Bags of cash: How money laun­der­ers used CBA

Kuwait Times - - BUSINESS -

In a run-down mall in one of Syd­ney’s big­gest Chi­nese neigh­bor­hoods in 2015, 29-year-old Jizhang Lu showed up at the top-floor of­fices of a meat ex­port com­pany car­ry­ing a car­rier bag stuffed with hun­dreds of thou­sands of dol­lars in cash.

Ac­cord­ing to po­lice doc­u­ments filed in court and re­viewed by Reuters, Lu said he made the trip to the shopfront of CC&B In­ter­na­tional Pty Ltd eight times over three weeks. Each time a CC&B em­ployee would hand him a re­ceipt show­ing a dif­fer­ent com­pany had bought tens of thou­sands of kilo­grams of meat.

The cash - as much as A$530,200 ($416,840) at a time - was then de­posited at a Com­mon­wealth Bank of Aus­tralia (CBA) branch, ac­cord­ing to the po­lice state­ment of facts agreed by Lu.

But the ap­par­ent pur­chases were fake, and last year Lu was jailed for two years after plead­ing guilty to help­ing laun­der A$3.2 mil­lion of what po­lice al­lege were pro­ceeds from an uniden­ti­fied in­ter­na­tional drug syn­di­cate. The court records re­viewed by Reuters did not name Lu’s lawyer. Lu could not im­me­di­ately be con­tacted di­rectly be­cause he was in cus­tody.

The po­lice case against Lu is now one of sev­eral be­ing cited by fi­nan­cial in­tel­li­gence agency AUS­TRAC in its state­ment of claim against CBA, the largest civil court ac­tion of its kind in Aus­tralian cor­po­rate his­tory. AUS­TRAC has ac­cused CBA of “se­ri­ous and sys­temic” breaches of money-laun­der­ing and counter-ter­ror­ism fi­nanc­ing rules, al­leg­ing the coun­try’s se­cond big­gest mort­gage lender failed to de­tect sus­pi­cious trans­ac­tions nearly 54,000 times. It faces fines po­ten­tially amount­ing to bil­lions of dol­lars.

CBA has said it will fight the AUS­TRAC law­suit, say­ing it would never de­lib­er­ately un­der­take ac­tion that en­ables any form of crime. CBA said a cod­ing er­ror with new au­to­mated teller ma­chines was be­hind most of the breaches but that it rec­og­nized there were “other se­ri­ous al­le­ga­tions” in AUS­TRAC’s claim were un­re­lated to that soft­ware prob­lem. It de­clined to com­ment specif­i­cally about the po­lice case against Lu.

Pro­ceeds of crime

AUS­TRAC’s law­suit against CBA as­serts that, in to­tal, A$17.7 mil­lion was de­posited at the bank from Fe­bru­ary to Au­gust 2015 on be­half of a com­pany iden­ti­fied in the ear­lier crim­i­nal case as CC&B.

“These funds were the pro­ceeds of a drug im­por­ta­tion syn­di­cate and were pro­ceeds of crime, within the mean­ing of the Crim­i­nal Code Act,” AUS­TRAC’s state­ment of claim says, re­fer­ring to CC&B only as Com­pany 1. Lu was iden­ti­fied in AUS­TRAC’s state­ment of claim against CBA, which also spec­i­fied the time and length of Lu’s sen­tence. A sub­se­quent Reuters search of the crim­i­nal case against Lu pro­duced the po­lice “facts sheet” which pro­vided fur­ther de­tail of his op­er­a­tion, in­clud­ing the name of CC&B.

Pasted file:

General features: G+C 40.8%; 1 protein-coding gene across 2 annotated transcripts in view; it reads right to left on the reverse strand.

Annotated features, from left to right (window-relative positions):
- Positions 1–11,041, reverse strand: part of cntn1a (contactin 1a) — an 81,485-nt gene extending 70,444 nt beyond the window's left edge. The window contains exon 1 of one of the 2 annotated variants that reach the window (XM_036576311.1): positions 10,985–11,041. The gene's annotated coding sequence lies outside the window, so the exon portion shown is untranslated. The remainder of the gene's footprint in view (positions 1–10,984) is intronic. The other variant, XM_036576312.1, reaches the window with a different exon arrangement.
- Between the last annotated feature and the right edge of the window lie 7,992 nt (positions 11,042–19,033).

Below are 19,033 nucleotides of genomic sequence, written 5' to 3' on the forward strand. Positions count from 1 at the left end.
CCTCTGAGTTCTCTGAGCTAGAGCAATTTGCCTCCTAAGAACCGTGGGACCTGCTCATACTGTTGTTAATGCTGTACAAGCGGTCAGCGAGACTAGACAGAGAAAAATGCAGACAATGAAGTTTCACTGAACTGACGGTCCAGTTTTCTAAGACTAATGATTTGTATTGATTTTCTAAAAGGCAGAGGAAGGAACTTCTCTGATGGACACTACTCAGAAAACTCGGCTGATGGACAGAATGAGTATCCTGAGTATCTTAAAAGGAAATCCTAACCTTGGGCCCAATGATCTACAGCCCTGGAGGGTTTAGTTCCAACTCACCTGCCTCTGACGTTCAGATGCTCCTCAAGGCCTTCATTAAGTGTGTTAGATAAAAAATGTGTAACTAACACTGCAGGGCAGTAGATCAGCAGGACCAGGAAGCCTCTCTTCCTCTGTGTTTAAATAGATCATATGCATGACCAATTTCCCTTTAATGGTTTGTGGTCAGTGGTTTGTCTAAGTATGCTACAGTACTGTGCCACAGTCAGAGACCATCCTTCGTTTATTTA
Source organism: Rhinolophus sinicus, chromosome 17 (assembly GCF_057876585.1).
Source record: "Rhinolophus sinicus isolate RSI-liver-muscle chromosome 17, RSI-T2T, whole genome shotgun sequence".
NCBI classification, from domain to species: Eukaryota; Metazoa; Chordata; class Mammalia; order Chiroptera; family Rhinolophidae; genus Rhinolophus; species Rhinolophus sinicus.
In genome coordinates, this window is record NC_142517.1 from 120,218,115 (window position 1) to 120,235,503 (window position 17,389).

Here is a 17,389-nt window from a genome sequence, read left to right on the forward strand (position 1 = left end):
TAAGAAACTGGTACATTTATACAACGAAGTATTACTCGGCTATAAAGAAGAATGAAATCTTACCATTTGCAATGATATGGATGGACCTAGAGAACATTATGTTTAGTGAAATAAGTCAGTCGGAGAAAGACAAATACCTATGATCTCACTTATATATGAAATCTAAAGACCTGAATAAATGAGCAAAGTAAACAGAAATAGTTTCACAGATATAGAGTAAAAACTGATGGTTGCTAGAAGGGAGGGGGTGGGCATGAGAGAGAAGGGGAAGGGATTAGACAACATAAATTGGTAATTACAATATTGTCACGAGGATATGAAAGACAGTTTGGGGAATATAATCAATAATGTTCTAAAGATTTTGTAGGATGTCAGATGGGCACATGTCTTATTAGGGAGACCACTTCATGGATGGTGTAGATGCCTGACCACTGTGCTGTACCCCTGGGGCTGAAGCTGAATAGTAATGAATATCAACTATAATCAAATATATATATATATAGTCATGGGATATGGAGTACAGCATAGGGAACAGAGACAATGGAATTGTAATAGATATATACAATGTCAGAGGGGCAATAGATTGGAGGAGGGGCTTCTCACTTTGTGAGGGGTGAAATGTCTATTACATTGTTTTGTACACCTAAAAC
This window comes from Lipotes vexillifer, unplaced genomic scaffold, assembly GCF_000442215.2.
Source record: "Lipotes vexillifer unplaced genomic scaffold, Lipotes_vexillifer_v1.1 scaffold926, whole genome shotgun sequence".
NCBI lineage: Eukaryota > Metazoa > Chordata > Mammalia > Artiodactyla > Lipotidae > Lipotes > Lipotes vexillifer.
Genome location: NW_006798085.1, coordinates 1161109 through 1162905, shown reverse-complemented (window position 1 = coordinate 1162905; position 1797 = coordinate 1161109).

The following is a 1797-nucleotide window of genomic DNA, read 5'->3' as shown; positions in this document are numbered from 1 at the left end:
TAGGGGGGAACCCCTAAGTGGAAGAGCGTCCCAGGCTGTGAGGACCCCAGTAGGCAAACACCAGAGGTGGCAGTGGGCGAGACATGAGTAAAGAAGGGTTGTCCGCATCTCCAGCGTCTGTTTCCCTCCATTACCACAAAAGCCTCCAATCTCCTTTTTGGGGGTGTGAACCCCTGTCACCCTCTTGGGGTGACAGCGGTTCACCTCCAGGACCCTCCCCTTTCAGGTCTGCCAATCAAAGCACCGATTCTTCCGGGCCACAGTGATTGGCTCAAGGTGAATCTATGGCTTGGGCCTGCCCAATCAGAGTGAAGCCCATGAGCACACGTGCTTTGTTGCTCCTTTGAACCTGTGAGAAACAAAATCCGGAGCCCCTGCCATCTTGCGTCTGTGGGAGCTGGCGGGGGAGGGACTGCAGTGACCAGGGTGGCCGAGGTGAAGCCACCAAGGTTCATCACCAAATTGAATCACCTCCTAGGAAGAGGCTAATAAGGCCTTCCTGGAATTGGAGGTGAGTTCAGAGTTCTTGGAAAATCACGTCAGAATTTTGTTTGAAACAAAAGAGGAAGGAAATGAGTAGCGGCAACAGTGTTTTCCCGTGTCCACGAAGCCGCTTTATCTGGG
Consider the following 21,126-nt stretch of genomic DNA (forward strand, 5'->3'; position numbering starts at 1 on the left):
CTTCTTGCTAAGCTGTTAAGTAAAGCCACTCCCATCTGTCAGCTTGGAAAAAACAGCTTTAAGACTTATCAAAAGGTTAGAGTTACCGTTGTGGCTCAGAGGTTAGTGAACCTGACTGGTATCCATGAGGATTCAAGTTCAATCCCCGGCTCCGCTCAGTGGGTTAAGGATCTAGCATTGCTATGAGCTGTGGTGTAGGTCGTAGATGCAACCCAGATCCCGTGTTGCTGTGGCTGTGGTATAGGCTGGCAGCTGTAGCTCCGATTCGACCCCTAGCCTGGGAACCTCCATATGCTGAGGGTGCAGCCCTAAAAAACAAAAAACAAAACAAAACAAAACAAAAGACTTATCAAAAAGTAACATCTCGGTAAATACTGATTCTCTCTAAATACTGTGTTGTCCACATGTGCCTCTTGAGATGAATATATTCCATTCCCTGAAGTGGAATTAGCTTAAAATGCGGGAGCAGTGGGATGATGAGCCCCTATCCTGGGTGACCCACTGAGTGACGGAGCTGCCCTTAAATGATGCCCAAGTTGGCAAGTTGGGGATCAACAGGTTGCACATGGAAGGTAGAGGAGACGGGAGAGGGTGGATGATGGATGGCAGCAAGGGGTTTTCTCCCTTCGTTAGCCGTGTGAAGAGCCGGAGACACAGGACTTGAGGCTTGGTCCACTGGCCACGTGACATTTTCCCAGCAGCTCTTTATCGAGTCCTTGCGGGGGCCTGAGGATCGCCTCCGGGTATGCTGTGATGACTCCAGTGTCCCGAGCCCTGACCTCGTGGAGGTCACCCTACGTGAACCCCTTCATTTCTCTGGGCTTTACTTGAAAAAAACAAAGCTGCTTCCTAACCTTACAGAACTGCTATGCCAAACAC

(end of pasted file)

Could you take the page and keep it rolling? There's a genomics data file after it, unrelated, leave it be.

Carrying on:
The records of Lu’s crim­i­nal case, pro­vided to Reuters by a com­mu­ni­ca­tions of­fi­cer for the court which con­victed Lu, showed that he pleaded guilty. A call to the phone num­ber listed on CC&B’s web­site went unan­swered. A Reuters visit to the ad­dress where Lu said he dropped off bags of money, at Lemon Grove shop­ping cen­tre, showed no sign of CC&B - other than a men­tion in an old store guide for shop­pers.

Calls over two days to Lemon Grove also went unan­swered. Aus­tralian com­pany fil­ings showed CC&B’s cor­po­rate ad­dress as “Sun­ny­side Ac­coun­tants”. A woman who an­swered the phone at that firm said CC&B was a former client but that she could give no fur­ther in­for­ma­tion be­cause the or­ga­ni­za­tions had parted ways. Sun­ny­side hasn’t been named in AUS­TRAC’s suit.

“Can you help?”

Lu, a Chi­nese na­tional on a busi­ness visa, de­scribed him­self as a “net en­gi­neer”, ac­cord­ing to the po­lice doc­u­ment filed in court. He had no in­volve­ment in the meat ex­port in­dus­try and earned 60,000 yuan ($9,000) a year in his home coun­try, he told po­lice. Lu said he met an­other Chi­nese man while gro­cery shop­ping in the Syd­ney sub­urb of Chatswood, where CC&B was based.

“After some chat­ting, he say, ‘can you help me do this please?’,” Lu told po­lice, ac­cord­ing to the doc­u­ment.

Lu agreed to help “be­cause the man asked him”, the po­lice state­ment said, with­out elab­o­rat­ing.

He told po­lice he didn’t un­der­stand the re­ceipts be­cause they were writ­ten in English. Aus­tralia’s Joint Or­ga­nized Crime Group charged two CC&B em­ploy­ees with deal­ing in crim­i­nal pro­ceeds about the same time as Lu, in Au­gust 2015.

The Aus­tralian Fed­eral Po­lice could not im­me­di­ately pro­vide an up­date on the two CC&B em­ploy­ees iden­ti­fied as be­ing charged.

The po­lice state­ment said a third CC&B per­son, com­pany di­rec­tor Ka Chun Le­ung, was a “po­ten­tial coac­cused” but has left the coun­try. Ef­forts by Reuters to con­tact Ka were un­suc­cess­ful. —Reuters

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